Electricity distributor, Kenya Power’s debt to its various power suppliers has hit a whopping KSh47.85 billion for the period up to June 2020. This includes KSh23.7 billion owed to KenGen, KSh19.48 billion owed to independent power producers, and another KSh4.67 billion to Kenya Electricity Transmission Company (KETRACO).
In 2018, KenGen penalised Kenya Power KSh1 billion as interest on late payment after the expiry of the 60-day window beyond which the debt begins earning interest. By then, Kenya Power had owed KenGen KSh13.71 billion for more than 60 days while a further KSh694.63 million had remained unpaid for over a year.
In July this year, the electricity distributor announced plans to increase electricity prices by up to 20% and is already in talks with the Energy and Petroleum Regulatory Authority (EPRA) regarding the same.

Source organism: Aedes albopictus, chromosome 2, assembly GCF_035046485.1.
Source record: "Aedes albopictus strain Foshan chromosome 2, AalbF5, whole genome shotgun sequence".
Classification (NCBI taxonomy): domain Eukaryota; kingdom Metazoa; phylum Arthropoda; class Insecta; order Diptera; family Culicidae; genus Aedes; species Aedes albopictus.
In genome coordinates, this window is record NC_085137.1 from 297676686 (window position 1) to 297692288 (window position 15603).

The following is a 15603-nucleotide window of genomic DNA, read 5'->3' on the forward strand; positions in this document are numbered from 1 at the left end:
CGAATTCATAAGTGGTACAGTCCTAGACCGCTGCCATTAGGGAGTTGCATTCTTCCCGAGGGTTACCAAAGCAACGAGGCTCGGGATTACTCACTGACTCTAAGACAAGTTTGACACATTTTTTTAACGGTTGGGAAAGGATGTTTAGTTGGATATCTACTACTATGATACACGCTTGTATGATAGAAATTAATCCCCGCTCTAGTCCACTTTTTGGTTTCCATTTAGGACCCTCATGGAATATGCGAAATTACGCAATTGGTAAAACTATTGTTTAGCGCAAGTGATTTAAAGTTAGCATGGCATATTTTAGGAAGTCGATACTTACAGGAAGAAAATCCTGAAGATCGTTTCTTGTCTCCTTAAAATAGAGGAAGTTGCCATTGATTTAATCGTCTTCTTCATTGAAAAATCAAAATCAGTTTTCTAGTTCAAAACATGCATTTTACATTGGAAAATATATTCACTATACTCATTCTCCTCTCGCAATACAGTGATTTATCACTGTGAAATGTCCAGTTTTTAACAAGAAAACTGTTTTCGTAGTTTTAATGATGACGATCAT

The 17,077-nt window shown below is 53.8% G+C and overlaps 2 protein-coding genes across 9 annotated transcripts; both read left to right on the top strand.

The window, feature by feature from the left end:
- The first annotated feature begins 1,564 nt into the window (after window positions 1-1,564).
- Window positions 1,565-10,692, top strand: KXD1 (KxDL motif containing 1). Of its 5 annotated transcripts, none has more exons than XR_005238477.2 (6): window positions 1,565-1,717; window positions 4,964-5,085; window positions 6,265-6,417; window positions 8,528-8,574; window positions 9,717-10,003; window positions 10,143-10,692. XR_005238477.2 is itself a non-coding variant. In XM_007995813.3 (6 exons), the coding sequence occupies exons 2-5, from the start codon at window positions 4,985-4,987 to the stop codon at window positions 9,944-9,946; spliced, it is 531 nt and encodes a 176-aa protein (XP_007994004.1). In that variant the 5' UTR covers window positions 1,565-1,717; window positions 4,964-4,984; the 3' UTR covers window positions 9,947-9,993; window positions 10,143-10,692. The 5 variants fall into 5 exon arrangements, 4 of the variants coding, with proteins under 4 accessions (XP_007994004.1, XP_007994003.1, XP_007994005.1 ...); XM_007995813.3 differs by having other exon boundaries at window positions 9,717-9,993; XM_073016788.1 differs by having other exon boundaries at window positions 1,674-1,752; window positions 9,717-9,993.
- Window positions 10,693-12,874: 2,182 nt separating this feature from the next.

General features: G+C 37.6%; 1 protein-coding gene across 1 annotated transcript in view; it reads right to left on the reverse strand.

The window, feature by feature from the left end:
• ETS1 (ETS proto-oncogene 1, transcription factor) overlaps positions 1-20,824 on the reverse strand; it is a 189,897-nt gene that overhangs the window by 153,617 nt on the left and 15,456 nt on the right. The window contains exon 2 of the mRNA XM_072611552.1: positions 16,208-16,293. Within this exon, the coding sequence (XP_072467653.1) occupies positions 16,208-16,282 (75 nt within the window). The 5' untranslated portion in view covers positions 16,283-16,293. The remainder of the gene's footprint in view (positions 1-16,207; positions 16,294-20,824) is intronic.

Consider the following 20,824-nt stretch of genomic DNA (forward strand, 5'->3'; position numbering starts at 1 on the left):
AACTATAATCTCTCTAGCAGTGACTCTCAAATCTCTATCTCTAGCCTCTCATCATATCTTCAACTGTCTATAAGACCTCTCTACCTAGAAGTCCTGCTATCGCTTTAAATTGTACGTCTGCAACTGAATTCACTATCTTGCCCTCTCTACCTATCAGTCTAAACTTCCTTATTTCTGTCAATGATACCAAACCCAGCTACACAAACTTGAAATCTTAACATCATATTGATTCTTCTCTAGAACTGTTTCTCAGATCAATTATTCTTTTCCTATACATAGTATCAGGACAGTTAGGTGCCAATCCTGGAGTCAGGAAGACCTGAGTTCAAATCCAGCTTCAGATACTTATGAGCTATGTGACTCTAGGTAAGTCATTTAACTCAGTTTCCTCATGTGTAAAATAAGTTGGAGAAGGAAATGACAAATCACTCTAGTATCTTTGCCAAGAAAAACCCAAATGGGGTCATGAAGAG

If the application is approved, Kenya Power will increase charges for consumers using less than 100kWh per month to KSh12.5 per unit up from KSh10. The company will also increase costs for customers who use more than 100 units per month to KSh19.53 per unit up from the current KSh15.80
The Energy ministry argues that Kenya Power needs more cash to cover the cost of buying wholesale electricity from generators such as KenGen and maintenance of the national grid, hence the proposed hikes.
The cost of buying electricity from power generators such as KenGen jumped by KSh18 billion last year, blunting the impact of an increase in sales.